Up to €40k each for up to four documentary films between 8 and 12 minutes in length.*

To read the guidelines and make an application please visit the Funding Programmes section of the website.

Applications can be made online using the ‘Make an Application’ button from Friday, 6th February.



Clones Film Festival shorts submissions deadline

Clones Film Festival is inviting submissions of short films for this year’s short film competition at the Clones Film Festival. The entry fee this year is €20 and all films must be received no later than 15th September 2009. Please contact for details and regulations.

Films received before 20th July will also be considered for a screening at the Flat Lake Literary and Arts Festival. (Click here for details:


Underground Movies

Descending into the murky bowels of Filmbase on Thursday evening, I wasn’t sure what to expect from this vagabond ensemble, offering two hours of entertainment to the general public – free of charge! Having battled the wind and rain, my spirits were lifted as I was greeted with a bottle of beer and an atmosphere of enthusiastic chatter.

Kicking off the programme of nine short films were two very short pieces by Thomas Hefferon. More akin to TV comedy sketches, they raised a good chuckle from the fast settling crowd.

Next up was A Love Song for Cedric P. Perlmutter, a quirky comedy in the style of the silent era. Nice production design and a couple of very funny sequences, but this film would have been better delivered in a more compact form.

Malarkey, a pseudo-documentary about an Irish musician searching for his roots in rural Australia, was a little acidic at times. Quite amusing, though, in its account of the invented family mythologies of the older generation.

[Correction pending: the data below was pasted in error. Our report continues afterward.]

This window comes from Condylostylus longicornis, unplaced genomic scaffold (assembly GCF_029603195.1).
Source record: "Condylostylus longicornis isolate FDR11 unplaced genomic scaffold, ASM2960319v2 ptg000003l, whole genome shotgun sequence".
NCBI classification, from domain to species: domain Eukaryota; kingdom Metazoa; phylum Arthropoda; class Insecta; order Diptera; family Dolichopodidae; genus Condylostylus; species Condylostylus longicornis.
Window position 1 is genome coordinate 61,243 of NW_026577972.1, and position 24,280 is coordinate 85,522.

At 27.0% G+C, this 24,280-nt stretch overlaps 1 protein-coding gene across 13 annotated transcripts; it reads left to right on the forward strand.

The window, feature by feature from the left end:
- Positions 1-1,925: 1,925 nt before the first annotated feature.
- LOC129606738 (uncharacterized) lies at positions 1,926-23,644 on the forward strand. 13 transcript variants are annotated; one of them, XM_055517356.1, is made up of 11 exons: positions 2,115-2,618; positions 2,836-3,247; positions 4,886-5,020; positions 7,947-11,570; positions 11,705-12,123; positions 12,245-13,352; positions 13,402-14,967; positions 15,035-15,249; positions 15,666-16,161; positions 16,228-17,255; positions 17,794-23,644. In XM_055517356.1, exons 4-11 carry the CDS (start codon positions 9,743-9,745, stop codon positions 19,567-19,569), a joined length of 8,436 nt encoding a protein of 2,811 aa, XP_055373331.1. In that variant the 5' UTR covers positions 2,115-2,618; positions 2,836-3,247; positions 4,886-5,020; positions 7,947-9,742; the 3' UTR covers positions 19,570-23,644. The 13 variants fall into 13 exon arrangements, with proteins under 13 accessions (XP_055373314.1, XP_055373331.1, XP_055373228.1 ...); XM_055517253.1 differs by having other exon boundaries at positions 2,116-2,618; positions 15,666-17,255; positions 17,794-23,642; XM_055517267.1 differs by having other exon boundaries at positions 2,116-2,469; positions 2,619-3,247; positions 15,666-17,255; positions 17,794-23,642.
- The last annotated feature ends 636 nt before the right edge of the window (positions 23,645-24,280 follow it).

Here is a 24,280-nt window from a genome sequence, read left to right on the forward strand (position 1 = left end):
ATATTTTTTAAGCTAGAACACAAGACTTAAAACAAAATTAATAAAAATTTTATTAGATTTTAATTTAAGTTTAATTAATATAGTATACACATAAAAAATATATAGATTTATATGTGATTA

A change of atmosphere invaded as short, sharp, shocker Cannon Fodder pulled no punches. I could hear Sharon McCoy’s panic-stricken screams for days after…or maybe that was my tinitus.

This was my second time to see Cian McGarrigle’s Detatched, and it was equally entertaining this time. Nicely shot and didn’t seem to drag at any point. ‘I’ve had that dream too’. Brilliant!

Shane Cowley’s story of two guys down on their luck and their run-in with the Junior Night Manager of a 24-hour petrol station was nicely put together and had some funny moments. Although my prayers for a bloodbath ending were not answered, I suspect the filmmakers knew what they were doing.

Another piece from the National Film School, The Draft, was approximately what would have transpired had Ed Wood and Sam Raimi made a film together. Some excellent cinematography – Cavan never looked spookier.

The final film of the evening was Through the Trees, from the event organisers, Aidan Beatty and Declan Nugent. A fictional drama with a documentary feel, the tribulations of adolescence were effectively evoked. Kids can be so cruel…

The evening finished as it began, with people chatting excitedly about their film, somebody else’s film, and about film in general. Although the event was, unfortunately, rather poorly attended (it seemed to be mostly the filmmakers themselves) the concept was sound and an example to other budding filmmakers. Pooling resources and taking advantage of affordable venues such as Filmbase is a great means of self-promotion. I expect and look forward to attending more such events in future. Kudos!